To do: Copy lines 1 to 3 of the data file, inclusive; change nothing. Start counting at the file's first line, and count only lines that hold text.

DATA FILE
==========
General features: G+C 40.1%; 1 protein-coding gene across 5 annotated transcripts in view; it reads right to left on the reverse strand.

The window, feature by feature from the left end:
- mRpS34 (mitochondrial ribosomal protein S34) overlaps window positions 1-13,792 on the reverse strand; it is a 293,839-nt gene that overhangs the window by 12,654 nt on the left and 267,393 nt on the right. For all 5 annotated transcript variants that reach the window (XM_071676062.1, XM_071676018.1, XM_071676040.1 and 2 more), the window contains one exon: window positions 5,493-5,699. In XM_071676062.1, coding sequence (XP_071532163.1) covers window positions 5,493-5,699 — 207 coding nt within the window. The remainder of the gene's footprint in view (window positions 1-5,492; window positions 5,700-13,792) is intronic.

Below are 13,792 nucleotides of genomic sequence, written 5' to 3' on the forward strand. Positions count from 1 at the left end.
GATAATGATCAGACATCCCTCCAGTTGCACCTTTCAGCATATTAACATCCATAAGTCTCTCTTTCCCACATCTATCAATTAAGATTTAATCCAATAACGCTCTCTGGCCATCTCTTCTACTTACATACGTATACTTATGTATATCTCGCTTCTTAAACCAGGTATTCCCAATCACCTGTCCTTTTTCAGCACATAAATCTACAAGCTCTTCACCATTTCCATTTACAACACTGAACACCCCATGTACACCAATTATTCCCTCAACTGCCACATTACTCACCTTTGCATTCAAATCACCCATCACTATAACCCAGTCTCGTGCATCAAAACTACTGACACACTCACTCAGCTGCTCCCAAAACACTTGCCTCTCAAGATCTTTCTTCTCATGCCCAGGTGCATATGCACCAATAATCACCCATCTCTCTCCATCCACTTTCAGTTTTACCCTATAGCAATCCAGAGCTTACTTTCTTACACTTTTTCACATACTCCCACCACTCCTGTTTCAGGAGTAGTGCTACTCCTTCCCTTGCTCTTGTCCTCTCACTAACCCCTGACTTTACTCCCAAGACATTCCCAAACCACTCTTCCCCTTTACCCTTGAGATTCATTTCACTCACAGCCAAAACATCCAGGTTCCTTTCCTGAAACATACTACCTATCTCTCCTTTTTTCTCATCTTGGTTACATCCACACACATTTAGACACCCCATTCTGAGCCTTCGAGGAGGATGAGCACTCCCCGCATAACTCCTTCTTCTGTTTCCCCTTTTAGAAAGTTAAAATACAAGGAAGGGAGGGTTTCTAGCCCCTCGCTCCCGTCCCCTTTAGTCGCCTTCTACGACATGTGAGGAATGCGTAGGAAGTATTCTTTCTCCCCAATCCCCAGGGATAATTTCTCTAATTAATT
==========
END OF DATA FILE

General features: G+C 40.1%; 1 protein-coding gene across 5 annotated transcripts in view; it reads right to left on the reverse strand.

The window, feature by feature from the left end:
- mRpS34 (mitochondrial ribosomal protein S34) overlaps window positions 1-13,792 on the reverse strand; it is a 293,839-nt gene that overhangs the window by 12,654 nt on the left and 267,393 nt on the right. For all 5 annotated transcript variants that reach the window (XM_071676062.1, XM_071676018.1, XM_071676040.1 and 2 more), the window contains one exon: window positions 5,493-5,699. In XM_071676062.1, coding sequence (XP_071532163.1) covers window positions 5,493-5,699 — 207 coding nt within the window. The remainder of the gene's footprint in view (window positions 1-5,492; window positions 5,700-13,792) is intronic.